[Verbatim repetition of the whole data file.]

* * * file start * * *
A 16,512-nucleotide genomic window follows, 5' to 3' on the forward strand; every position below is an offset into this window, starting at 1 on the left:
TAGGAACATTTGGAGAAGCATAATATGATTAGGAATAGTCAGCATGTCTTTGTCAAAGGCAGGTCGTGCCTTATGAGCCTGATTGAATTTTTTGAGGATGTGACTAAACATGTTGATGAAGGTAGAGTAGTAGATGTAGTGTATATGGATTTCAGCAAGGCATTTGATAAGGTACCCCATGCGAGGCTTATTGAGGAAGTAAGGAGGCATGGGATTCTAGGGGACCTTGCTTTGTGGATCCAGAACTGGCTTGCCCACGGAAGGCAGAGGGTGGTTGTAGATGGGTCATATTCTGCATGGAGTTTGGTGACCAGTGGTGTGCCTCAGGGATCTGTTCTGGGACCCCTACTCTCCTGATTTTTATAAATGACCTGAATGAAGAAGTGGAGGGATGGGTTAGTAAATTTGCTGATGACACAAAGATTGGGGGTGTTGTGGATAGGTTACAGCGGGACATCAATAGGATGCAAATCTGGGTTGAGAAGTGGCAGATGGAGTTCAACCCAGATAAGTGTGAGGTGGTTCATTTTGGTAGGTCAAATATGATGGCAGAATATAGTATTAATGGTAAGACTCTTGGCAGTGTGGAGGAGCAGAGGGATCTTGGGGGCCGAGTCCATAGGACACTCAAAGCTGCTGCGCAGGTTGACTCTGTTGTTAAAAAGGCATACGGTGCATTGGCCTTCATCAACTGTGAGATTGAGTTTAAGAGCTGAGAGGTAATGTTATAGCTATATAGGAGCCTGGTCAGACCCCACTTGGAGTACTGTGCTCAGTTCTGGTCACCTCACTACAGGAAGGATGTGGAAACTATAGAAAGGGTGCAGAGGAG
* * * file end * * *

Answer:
A 16,512-nucleotide genomic window follows, 5' to 3' on the forward strand; every position below is an offset into this window, starting at 1 on the left:
TAGGAACATTTGGAGAAGCATAATATGATTAGGAATAGTCAGCATGTCTTTGTCAAAGGCAGGTCGTGCCTTATGAGCCTGATTGAATTTTTTGAGGATGTGACTAAACATGTTGATGAAGGTAGAGTAGTAGATGTAGTGTATATGGATTTCAGCAAGGCATTTGATAAGGTACCCCATGCGAGGCTTATTGAGGAAGTAAGGAGGCATGGGATTCTAGGGGACCTTGCTTTGTGGATCCAGAACTGGCTTGCCCACGGAAGGCAGAGGGTGGTTGTAGATGGGTCATATTCTGCATGGAGTTTGGTGACCAGTGGTGTGCCTCAGGGATCTGTTCTGGGACCCCTACTCTCCTGATTTTTATAAATGACCTGAATGAAGAAGTGGAGGGATGGGTTAGTAAATTTGCTGATGACACAAAGATTGGGGGTGTTGTGGATAGGTTACAGCGGGACATCAATAGGATGCAAATCTGGGTTGAGAAGTGGCAGATGGAGTTCAACCCAGATAAGTGTGAGGTGGTTCATTTTGGTAGGTCAAATATGATGGCAGAATATAGTATTAATGGTAAGACTCTTGGCAGTGTGGAGGAGCAGAGGGATCTTGGGGGCCGAGTCCATAGGACACTCAAAGCTGCTGCGCAGGTTGACTCTGTTGTTAAAAAGGCATACGGTGCATTGGCCTTCATCAACTGTGAGATTGAGTTTAAGAGCTGAGAGGTAATGTTATAGCTATATAGGAGCCTGGTCAGACCCCACTTGGAGTACTGTGCTCAGTTCTGGTCACCTCACTACAGGAAGGATGTGGAAACTATAGAAAGGGTGCAGAGGAG